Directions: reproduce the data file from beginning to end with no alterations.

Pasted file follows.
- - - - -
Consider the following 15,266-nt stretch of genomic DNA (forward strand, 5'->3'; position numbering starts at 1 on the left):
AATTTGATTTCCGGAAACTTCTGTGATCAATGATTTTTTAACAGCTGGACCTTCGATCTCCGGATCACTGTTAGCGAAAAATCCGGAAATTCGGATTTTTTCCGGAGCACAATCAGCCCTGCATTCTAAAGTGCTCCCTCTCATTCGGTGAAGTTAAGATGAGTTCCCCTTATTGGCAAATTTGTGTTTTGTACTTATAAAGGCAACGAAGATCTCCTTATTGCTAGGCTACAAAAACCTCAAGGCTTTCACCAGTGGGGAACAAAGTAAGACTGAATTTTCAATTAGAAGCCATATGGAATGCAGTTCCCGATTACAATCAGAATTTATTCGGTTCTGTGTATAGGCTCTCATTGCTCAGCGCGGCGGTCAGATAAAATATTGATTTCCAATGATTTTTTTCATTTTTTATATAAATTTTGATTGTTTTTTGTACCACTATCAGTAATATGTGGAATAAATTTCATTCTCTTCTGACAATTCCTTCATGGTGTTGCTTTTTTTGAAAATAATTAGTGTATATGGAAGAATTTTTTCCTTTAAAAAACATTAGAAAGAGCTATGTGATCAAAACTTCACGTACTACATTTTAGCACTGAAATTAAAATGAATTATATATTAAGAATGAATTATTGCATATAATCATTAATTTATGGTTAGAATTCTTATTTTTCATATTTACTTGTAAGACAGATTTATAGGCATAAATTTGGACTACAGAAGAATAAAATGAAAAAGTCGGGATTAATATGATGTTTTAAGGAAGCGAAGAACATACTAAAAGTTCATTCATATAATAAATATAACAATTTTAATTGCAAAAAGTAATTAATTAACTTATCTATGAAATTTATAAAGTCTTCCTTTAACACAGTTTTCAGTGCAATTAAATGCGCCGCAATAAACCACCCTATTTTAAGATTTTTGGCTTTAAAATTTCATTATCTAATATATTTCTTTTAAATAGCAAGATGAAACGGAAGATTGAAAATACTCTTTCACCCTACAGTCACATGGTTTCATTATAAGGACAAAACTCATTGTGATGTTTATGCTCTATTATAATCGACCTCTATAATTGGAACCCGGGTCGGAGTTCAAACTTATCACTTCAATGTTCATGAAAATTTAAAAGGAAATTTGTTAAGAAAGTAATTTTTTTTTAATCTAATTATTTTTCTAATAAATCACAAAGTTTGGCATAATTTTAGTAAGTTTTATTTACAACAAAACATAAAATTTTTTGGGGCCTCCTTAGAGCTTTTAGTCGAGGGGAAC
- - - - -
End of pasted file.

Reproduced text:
Consider the following 15,266-nt stretch of genomic DNA (forward strand, 5'->3'; position numbering starts at 1 on the left):
AATTTGATTTCCGGAAACTTCTGTGATCAATGATTTTTTAACAGCTGGACCTTCGATCTCCGGATCACTGTTAGCGAAAAATCCGGAAATTCGGATTTTTTCCGGAGCACAATCAGCCCTGCATTCTAAAGTGCTCCCTCTCATTCGGTGAAGTTAAGATGAGTTCCCCTTATTGGCAAATTTGTGTTTTGTACTTATAAAGGCAACGAAGATCTCCTTATTGCTAGGCTACAAAAACCTCAAGGCTTTCACCAGTGGGGAACAAAGTAAGACTGAATTTTCAATTAGAAGCCATATGGAATGCAGTTCCCGATTACAATCAGAATTTATTCGGTTCTGTGTATAGGCTCTCATTGCTCAGCGCGGCGGTCAGATAAAATATTGATTTCCAATGATTTTTTTCATTTTTTATATAAATTTTGATTGTTTTTTGTACCACTATCAGTAATATGTGGAATAAATTTCATTCTCTTCTGACAATTCCTTCATGGTGTTGCTTTTTTTGAAAATAATTAGTGTATATGGAAGAATTTTTTCCTTTAAAAAACATTAGAAAGAGCTATGTGATCAAAACTTCACGTACTACATTTTAGCACTGAAATTAAAATGAATTATATATTAAGAATGAATTATTGCATATAATCATTAATTTATGGTTAGAATTCTTATTTTTCATATTTACTTGTAAGACAGATTTATAGGCATAAATTTGGACTACAGAAGAATAAAATGAAAAAGTCGGGATTAATATGATGTTTTAAGGAAGCGAAGAACATACTAAAAGTTCATTCATATAATAAATATAACAATTTTAATTGCAAAAAGTAATTAATTAACTTATCTATGAAATTTATAAAGTCTTCCTTTAACACAGTTTTCAGTGCAATTAAATGCGCCGCAATAAACCACCCTATTTTAAGATTTTTGGCTTTAAAATTTCATTATCTAATATATTTCTTTTAAATAGCAAGATGAAACGGAAGATTGAAAATACTCTTTCACCCTACAGTCACATGGTTTCATTATAAGGACAAAACTCATTGTGATGTTTATGCTCTATTATAATCGACCTCTATAATTGGAACCCGGGTCGGAGTTCAAACTTATCACTTCAATGTTCATGAAAATTTAAAAGGAAATTTGTTAAGAAAGTAATTTTTTTTTAATCTAATTATTTTTCTAATAAATCACAAAGTTTGGCATAATTTTAGTAAGTTTTATTTACAACAAAACATAAAATTTTTTGGGGCCTCCTTAGAGCTTTTAGTCGAGGGGAAC